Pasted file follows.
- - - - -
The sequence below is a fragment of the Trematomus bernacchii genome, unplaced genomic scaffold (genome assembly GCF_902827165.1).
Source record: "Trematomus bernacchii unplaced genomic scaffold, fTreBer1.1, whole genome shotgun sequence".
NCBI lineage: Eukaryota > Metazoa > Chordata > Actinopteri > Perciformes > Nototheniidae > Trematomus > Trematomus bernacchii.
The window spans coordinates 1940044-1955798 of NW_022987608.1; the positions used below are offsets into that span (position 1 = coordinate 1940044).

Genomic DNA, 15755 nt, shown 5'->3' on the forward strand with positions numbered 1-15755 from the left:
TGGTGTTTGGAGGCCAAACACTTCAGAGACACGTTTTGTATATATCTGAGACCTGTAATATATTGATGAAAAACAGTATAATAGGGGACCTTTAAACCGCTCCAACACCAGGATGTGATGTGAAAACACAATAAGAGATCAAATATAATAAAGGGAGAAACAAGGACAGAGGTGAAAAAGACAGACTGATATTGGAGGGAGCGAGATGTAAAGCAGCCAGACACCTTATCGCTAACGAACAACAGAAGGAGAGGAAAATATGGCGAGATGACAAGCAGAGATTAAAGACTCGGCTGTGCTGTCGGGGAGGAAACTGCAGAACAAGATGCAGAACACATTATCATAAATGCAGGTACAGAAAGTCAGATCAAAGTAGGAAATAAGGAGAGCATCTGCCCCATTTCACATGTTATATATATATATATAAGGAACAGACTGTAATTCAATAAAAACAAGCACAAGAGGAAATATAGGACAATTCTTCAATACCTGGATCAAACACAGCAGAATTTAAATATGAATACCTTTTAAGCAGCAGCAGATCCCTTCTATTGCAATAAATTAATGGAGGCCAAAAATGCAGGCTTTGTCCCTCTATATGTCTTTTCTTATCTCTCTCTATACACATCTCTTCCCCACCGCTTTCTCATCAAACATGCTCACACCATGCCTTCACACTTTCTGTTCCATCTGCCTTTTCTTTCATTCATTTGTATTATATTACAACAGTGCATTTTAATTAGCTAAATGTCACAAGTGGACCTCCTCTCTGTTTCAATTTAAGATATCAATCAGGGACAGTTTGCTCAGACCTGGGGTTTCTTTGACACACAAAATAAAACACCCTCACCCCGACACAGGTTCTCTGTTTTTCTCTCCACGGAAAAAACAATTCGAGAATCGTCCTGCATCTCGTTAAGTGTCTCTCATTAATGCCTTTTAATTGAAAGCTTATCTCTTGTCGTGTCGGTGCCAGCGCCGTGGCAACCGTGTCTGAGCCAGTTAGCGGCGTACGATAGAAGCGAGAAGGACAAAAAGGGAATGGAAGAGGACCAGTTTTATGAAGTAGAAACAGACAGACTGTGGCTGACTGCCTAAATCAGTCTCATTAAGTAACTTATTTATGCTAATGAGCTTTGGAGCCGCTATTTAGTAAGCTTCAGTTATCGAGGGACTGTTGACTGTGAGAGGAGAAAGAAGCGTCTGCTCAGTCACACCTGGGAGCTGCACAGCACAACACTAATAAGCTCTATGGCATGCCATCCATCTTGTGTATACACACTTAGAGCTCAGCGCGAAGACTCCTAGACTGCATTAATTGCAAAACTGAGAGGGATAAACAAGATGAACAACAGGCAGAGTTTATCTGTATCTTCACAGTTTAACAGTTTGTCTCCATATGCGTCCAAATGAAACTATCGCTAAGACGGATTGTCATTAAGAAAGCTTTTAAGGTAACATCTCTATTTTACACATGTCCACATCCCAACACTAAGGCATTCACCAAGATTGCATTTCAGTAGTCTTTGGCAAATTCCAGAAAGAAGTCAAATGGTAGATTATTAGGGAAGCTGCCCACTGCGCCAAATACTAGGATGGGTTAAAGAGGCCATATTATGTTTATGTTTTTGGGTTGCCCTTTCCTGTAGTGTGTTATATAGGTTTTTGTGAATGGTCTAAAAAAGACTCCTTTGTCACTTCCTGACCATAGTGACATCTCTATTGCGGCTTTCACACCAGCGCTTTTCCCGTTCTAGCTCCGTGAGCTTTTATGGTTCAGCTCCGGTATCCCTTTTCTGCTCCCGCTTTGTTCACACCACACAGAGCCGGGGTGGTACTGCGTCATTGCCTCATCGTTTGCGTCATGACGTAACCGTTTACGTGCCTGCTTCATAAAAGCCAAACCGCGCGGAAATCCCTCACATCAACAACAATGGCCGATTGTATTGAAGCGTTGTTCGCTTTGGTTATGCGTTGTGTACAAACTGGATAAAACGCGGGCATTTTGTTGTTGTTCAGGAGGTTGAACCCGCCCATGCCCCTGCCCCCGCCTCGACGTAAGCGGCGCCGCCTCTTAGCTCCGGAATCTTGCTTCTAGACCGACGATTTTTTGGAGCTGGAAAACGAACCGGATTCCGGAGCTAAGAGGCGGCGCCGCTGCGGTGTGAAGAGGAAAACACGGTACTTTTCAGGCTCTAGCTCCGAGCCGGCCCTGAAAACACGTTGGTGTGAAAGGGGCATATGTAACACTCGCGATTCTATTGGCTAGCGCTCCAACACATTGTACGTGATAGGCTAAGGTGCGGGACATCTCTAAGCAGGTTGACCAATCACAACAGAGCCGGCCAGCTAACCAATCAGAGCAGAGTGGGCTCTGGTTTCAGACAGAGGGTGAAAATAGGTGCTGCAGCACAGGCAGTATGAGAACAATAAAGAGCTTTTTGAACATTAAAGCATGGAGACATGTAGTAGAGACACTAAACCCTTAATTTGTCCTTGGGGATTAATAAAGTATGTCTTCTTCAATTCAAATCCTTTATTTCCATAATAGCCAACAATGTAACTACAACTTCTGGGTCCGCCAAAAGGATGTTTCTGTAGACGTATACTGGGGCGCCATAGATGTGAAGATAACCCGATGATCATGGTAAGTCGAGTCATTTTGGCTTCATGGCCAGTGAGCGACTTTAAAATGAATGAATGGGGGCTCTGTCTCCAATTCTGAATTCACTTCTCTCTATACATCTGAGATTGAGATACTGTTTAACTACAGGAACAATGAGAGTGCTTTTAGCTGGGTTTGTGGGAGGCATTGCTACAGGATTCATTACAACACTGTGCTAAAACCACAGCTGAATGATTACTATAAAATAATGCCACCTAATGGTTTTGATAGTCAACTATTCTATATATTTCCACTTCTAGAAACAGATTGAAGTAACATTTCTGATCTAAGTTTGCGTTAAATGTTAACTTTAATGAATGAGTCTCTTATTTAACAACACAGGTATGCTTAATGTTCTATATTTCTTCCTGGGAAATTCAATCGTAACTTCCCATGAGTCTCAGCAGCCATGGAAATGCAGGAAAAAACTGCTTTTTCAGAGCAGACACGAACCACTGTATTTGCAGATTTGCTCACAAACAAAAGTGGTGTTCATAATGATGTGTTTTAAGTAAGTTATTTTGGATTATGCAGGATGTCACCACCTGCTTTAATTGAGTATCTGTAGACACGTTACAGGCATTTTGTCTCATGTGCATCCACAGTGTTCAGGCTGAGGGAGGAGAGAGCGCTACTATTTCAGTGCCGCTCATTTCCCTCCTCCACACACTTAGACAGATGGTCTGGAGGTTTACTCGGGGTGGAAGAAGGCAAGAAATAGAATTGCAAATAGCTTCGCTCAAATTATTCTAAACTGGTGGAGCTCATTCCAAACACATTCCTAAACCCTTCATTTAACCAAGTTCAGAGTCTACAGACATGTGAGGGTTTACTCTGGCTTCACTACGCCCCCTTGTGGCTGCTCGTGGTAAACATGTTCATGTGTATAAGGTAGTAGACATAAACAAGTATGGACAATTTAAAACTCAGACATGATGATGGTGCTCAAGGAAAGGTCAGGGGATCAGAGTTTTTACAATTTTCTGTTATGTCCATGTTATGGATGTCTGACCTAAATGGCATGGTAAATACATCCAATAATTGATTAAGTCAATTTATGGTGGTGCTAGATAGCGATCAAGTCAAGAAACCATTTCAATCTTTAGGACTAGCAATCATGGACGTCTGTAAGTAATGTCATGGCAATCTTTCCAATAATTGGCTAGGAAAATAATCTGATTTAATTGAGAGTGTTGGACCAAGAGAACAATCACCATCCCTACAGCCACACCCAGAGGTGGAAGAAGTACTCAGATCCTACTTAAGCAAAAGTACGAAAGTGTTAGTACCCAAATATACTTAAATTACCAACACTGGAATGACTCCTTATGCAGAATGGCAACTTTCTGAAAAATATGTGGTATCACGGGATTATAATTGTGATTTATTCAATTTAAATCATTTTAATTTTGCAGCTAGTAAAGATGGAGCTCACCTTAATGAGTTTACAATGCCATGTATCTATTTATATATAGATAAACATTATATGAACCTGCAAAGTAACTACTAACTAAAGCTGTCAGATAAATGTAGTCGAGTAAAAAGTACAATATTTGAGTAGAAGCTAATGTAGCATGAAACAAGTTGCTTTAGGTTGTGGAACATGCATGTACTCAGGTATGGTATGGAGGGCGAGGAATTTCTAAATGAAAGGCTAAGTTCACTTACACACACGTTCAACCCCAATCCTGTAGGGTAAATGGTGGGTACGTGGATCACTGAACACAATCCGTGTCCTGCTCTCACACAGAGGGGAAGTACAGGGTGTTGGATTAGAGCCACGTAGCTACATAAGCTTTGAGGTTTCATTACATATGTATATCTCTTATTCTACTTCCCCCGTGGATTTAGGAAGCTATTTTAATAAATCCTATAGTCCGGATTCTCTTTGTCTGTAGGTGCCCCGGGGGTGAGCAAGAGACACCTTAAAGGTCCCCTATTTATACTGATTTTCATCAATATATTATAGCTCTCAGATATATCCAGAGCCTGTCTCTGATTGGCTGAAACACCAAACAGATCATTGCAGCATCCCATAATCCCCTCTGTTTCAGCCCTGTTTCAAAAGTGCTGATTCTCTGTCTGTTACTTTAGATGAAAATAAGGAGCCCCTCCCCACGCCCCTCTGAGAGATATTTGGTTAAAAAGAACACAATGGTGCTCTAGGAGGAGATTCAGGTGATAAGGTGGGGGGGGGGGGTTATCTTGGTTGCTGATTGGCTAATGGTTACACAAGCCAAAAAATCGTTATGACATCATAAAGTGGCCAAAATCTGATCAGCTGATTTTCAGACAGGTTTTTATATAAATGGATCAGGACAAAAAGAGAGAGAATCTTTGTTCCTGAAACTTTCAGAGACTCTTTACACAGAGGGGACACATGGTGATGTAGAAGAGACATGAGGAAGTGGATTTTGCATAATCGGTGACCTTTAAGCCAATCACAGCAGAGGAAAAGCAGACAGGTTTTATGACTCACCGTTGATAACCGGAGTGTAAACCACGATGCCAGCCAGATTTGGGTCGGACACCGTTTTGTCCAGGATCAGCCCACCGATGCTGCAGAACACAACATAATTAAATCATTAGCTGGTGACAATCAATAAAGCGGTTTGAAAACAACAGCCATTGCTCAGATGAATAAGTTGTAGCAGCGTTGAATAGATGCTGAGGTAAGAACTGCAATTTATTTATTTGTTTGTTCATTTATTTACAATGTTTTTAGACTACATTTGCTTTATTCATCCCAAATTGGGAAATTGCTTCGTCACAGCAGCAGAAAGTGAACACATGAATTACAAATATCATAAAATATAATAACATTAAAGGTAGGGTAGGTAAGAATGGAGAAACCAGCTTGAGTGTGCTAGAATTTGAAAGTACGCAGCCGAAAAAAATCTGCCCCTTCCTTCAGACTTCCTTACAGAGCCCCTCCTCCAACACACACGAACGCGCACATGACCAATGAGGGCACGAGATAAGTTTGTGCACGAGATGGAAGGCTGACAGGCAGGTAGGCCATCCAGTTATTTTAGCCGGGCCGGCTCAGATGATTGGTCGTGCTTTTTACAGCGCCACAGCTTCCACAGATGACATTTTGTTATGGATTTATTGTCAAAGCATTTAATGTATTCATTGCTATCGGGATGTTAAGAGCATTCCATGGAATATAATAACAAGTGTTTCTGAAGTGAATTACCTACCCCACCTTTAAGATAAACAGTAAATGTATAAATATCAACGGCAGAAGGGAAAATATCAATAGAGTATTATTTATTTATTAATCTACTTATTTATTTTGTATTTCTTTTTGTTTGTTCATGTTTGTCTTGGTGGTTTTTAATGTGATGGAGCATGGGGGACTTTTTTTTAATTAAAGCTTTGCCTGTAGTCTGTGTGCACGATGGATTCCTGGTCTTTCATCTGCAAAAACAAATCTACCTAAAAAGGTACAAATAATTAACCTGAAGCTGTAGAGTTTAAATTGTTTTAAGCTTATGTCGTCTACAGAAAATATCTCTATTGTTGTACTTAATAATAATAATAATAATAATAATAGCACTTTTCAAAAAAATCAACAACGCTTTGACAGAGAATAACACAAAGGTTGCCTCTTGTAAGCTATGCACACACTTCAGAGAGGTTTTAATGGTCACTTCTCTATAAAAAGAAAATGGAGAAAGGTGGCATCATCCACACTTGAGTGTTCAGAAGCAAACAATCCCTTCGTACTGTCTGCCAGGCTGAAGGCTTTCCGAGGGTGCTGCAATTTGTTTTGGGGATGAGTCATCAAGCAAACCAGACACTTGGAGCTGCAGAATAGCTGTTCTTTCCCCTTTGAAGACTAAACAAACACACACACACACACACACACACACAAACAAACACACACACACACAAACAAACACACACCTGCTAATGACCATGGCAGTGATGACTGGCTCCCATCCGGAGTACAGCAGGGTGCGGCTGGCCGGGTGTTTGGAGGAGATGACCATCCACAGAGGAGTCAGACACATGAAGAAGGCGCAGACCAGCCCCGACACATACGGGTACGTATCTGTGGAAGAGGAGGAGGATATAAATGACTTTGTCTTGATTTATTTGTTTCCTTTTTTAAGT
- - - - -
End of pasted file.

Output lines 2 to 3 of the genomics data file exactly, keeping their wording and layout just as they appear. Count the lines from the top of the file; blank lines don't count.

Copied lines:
Source record: "Trematomus bernacchii unplaced genomic scaffold, fTreBer1.1, whole genome shotgun sequence".
NCBI lineage: Eukaryota > Metazoa > Chordata > Actinopteri > Perciformes > Nototheniidae > Trematomus > Trematomus bernacchii.